Wanna look like an Ewok next time Halloween rolls around? Well, Judge Gibron argues that you won't learn the steps to successful Endor emulation from this DVD presentation.
Let's play dress up!
We've all encountered the very same problem at some time in our life. We've been invited to a Halloween party or some fancy costumed shindig, and instead of arriving as something stupid (sheet with holes cut in it = ghost) or conceptual (taping cigarettes all over your suit and going as cancer), we really wish we could look like our favorite horror movie fiend. Perhaps not as fancy as a wigged werewolf or as lame as a fang-toothed vampire, but to arrive as something other than a clown, a hobo, or a '50s greaser (HEEEEEY…no!). Back in the day, it was tough to look expertly eerie. Unless your last name was Savini or Winston, it was almost a lock that you'd look rather ridiculous. Now, during the '70s, every comic book and macabre magazine had ads for the Dick Smith courses on the art of makeup. Think Charles Atlas and dynamic tension, except for the AV geek. Anyway, the undeniable master mascara manipulator, famous for his efforts on Little Big Man and The Exorcist, just to name a few, would give you ways to alter your familiar facade with pancake, a little eyeliner, and a whole lot of blending and powdering. The results could be interesting, if not always effective.
Now, modern effects wiz Bryan D. Furer, with credits including Raiders of the Lost Ark, Mighty Joe Young, and that most hideous of fright fare, Baywatch (!!!), is now out to teach young and old how to work the mortician's wax into viable variations of fantastic fantasy faces. Not just content to bring out the beast in people, Furer uses his new DVD tutorial, Making Up Faces, to introduce the young artist to the ways of the pixie, the wood nymph, the harlequin, the glamour clown, and the sexy cat! Though it sets itself up as a visual lesson in the art of professional makeup, what this disc really represents is a painstaking portfolio of some of Furer's best work. Overall, these are theater-quality makeup effects, the kind that really sells the scares—or the surreality—to anyone sitting in the Mezzanine. But up close, you can tell it's just layers of Maybelline and Cover Girl, accented with lots of artistic flair. If the purpose of this production is to teach by doing, then professor Furer is a damn fine instructor. But many who really want the secrets to effective makeup will probably balk at the lack of clear step-by-step instructions.
After a brief intro by alleged "multimedia artist" DJ Colbert (who also has a master's in metaphysical science), we are taken to a small set where Furer proceeds to demonstrate 40 or so different looks. From zombie to car crash casualty, a high class mask look or a simple glitter-covered fairy, this obviously talented man treats us to a very basic collection of creations. Each installment goes a little something like this: the type of make-up—"perky clown"—is announced via a title card. Then we see the lucky subject sitting in a chair, sans applications. Then Furer's hands begin the meticulous process of make-up effects. All the while, like a Mary Lou Conroy of the blush-and-powder set, Colbert guides us through the techniques. "Remember to wax down those eyebrows," she chides. "Also take time to blend and smooth," she advises. Occasionally, Furer will make a comment or two ("Add lots of lines. Be creative") or even walk us through some of the more difficult techniques ("Make sure to blunt the edges of the plastic before applying it to your brow"). The result is a lot like those old Great Chefs PBS shows. Lots of demonstration and professionalism, but not a lot of hands-on hints or tips.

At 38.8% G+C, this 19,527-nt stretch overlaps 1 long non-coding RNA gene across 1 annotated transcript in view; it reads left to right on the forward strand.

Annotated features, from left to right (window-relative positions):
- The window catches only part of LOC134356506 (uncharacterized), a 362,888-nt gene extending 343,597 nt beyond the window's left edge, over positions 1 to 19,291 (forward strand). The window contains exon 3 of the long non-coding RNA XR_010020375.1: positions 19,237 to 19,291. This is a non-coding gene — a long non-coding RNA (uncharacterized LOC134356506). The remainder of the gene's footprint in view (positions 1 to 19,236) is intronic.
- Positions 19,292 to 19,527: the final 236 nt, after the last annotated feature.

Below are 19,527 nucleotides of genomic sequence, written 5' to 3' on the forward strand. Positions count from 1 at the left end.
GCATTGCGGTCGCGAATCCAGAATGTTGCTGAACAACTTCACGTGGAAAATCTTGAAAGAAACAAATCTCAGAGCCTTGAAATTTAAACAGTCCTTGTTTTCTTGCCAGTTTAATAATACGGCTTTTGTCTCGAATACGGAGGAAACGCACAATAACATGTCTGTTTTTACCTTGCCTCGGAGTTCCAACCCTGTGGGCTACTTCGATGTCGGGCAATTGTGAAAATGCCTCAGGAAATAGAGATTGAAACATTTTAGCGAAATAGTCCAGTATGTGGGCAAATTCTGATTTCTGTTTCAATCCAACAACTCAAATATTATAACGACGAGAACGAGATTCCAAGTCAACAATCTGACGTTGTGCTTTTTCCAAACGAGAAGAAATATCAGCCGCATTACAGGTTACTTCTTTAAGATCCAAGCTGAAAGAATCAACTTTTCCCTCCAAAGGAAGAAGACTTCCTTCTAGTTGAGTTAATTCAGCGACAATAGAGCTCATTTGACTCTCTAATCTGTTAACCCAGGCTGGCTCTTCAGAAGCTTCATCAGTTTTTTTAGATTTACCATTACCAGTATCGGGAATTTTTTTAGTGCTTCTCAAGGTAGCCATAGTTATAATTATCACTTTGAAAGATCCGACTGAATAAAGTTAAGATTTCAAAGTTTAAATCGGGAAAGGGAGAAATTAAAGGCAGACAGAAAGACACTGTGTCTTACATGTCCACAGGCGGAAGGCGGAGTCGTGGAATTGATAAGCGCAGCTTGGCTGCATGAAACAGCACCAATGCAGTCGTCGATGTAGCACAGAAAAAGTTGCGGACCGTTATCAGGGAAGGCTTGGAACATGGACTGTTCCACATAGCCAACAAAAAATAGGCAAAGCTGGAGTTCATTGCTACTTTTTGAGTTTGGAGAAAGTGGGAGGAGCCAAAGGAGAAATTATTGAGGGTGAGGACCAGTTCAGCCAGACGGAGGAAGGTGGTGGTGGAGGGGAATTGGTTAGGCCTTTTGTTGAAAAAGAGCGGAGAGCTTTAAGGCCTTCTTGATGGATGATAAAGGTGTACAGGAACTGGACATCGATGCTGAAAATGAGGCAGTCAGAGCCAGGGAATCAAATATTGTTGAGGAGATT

In essence, viewing this title is like having Furer "perform" for you for nearly an hour. Though the DVD cover art insists that you will "learn the basic art of blending color" and "see how to work with appliances," all this critic can confirm is that we do see some of these latex elements, but don't discover how to make them and, as for so-called blending color, if you call running a sponge over a couple of lines so they run together an art, then that's there, too. The disc offers nothing else—simple 1.33:1 video image, Dolby Digital Stereo 2.0 sound (mostly narration and odd orchestral music), and no extras—so unless you are a visual, copycat learner, you won't be winning all those jobs away from Weta or KNB anytime soon. Instead, consider this DVD a litmus test regarding your love for film effects. If after watching Making Up Faces, you want to know more about the industry and techniques that Furer is involved in, then the presentation has done its job, but there's a lot more to make-up than shadows and contouring. Sadly, you'll have to find specific instruction on that somewhere else. Bryan Furer is talented, but his digital class is less than enlightening.
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